Quantcast
Environmental News for a Healthier Planet and Life

Help Support EcoWatch

1 in 10 Children Affected by Bushfires Is Indigenous. We’ve Been Ignoring Them for Too Long

Insights + Opinion
1 in 10 Children Affected by Bushfires Is Indigenous. We’ve Been Ignoring Them for Too Long
A schoolchildren crossing sign is seen in front of burned trees in Mallacoota, Australia on Jan. 15, 2020. Luis Ascui / Getty Images

By Bhiamie Williamson, Francis Markham and Jessica Weir

The catastrophic bushfire season is officially over, but governments, agencies and communities have failed to recognize the specific and disproportionate impact the fires have had on Aboriginal peoples.


Addressing this in bushfire response and recovery is part of Unfinished Business: the work needed for Indigenous and non-Indigenous people to meet on more just terms.

In our recent study, we found more than one quarter of the Indigenous population in New South Wales and Victoria live in a fire-affected area. That's more than 84,000 people. What's more, one in ten infants and children affected by the fires is Indigenous.

But in past bushfire inquires and royal commissions, Aboriginal people have been mentioned only sparingly. When referenced now, it's only in relation to cultural burning or cultural heritage. This must change.

Bushfire Residents

Indigenous people comprise only 2.3% of the total population of NSW and Victoria. But they make up nearly 5.4% of the 1.55 million people living in fire-affected areas of these states.

And of the total Indigenous population in fire-affected areas, 36% are less than 15 years old. This is a major concern for delivering health services and education after bushfires have struck.

Importantly, where Indigenous people live has a marked spatial pattern.

There are 22 discrete Aboriginal communities in rural fire-affected areas. Of these, 20 are in NSW, often former mission lands where people were forcibly moved or camps established by Aboriginal peoples.

Ten percent of Indigenous people in fire-affected areas in NSW and Victoria live in these communities.

And those living in larger towns and urban areas aren't evenly distributed. For example, Indigenous people comprise 10.6% of residents in fire-affected Nowra–Bomaderry, compared with 1.9% of residents in fire-affected Bowral–Mittagong.

These statistics are steeped in histories and geographies that need to directly inform where and how services are delivered.

Indigenous Rights and Interests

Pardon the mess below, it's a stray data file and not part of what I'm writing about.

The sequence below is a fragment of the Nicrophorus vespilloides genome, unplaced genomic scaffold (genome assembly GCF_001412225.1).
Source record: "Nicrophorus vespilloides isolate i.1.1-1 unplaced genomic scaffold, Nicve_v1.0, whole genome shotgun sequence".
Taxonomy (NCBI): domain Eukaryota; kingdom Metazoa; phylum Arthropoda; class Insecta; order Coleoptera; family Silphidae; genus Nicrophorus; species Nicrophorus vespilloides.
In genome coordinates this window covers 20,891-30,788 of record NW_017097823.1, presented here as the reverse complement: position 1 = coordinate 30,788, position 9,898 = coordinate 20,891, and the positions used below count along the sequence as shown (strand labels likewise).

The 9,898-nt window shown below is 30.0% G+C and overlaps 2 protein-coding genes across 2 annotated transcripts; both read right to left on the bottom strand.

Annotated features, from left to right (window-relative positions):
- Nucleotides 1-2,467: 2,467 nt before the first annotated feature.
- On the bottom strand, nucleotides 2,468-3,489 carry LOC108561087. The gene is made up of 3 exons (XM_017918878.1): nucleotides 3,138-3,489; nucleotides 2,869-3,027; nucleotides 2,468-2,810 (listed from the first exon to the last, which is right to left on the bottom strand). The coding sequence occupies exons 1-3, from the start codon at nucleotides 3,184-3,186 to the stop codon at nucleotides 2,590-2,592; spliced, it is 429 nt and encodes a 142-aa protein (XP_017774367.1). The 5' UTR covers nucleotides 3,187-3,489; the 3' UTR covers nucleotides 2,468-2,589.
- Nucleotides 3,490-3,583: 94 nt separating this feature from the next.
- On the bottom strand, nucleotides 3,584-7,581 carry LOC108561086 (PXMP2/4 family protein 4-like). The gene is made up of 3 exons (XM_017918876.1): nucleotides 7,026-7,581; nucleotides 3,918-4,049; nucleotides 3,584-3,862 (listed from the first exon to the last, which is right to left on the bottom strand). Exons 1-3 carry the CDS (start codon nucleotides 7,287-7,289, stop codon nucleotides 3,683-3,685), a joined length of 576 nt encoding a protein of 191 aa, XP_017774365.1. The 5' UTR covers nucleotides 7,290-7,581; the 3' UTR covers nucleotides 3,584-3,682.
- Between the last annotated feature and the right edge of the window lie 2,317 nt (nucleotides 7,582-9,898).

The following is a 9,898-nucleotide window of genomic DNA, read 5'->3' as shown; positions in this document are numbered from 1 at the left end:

Aboriginal people hold significant legal rights and interests over lands and waters in the fire-affected areas. These are recognized by state, federal or common law. This includes native title, land acquired through the NSW Aboriginal Land Rights Act or lands covered by Registered Aboriginal Parties in Victoria.

Even where there's no formal recognition, all fire-affected lands have Aboriginal ownership held and passed down through songlines, languages and kinship networks.

Areas in NSW and Victoria burnt and affected by fires of 250 ha or more, July 1, 2019 to January 23, 2020, and Aboriginal legal interests in land. Author provided

The nature of these legal rights and interests means the bushfires have different consequences for Aboriginal rights-holders than for non-Indigenous landowners.

Many non-Indigenous landowners in the fire-affected areas face the difficult decision of whether to stay and rebuild, or sell and move on. Traditional owners, on the other hand, are in a far more complex and unending situation.

Traditional owners carry intergenerational responsibilities, practices and more that have been formed with the places they know as their Country.

They can leave and live on someone else's Country, but their Country and any formally recognized communal land and water rights remain in the fire-affected area.

Relegated to the Past

Clearly, Aboriginal people have unique experiences with bushfire disasters, but Aboriginal voices have seldom been heard in the recovery processes that follow.

The McLeod Inquiry, which followed the 2003 Canberra bushfires and the 2009 Black Saturday Royal Commission – were critical processes of reflection and recovery for the nation. Even in these landmark reports, references to Aboriginal people are almost completely absent.

There were only four brief mentions across three volumes of the Black Saturday Royal Commission. Two were cultural heritage protections discussions in relation to pre-bushfire season preparation, and two were historical references to past burning practices.

In other words, Aboriginal people – their cultural practices, ways of life and land management techniques – are relegated to the past.

This approach must change to acknowledge that Aboriginal people are present in contemporary society, and have distinct experiences with bushfire disasters.

More Than Cultural Burning

This year, we've seen strong interest in Aboriginal people's fire management, including in the early months of the federal royal commission, and in NSW and Victoria state inquiries.

But including Aboriginal voices only in regards to cultural burning is deeply problematic. Yet, it's an emerging trend – not only in these official responses, but in the media.

This narrowly defined scope precludes the suite of concerns Aboriginal people bring to bushfire risk matters. Their concerns go across the natural hazard sector's spectrum of preparation, planning, response and recovery.

Aboriginal people need to be part of the broad conversation that bushfire decision-makers, researchers and the public sector are having.

Amplifying Aboriginal Voices

To date, Victoria offers the most substantial effort to include Aboriginal voices by establishing an Aboriginal reference group to work alongside the bushfire recovery agency. But Aboriginal people require a much stronger presence in every facet of these state and national inquiries.

We identify three foundational steps:

  1. Acknowledge that Aboriginal people have been erased, made absent and marginalized in previous bushfire recovery efforts, and identify and address why this continues to happen.
  2. Establish non-negotiable instructions for including Aboriginal people in the terms of reference and membership of post-bushfire inquiries.
  3. Establish Aboriginal representation on relevant government committees involved in decision-making, planning and implementation of disaster risk management.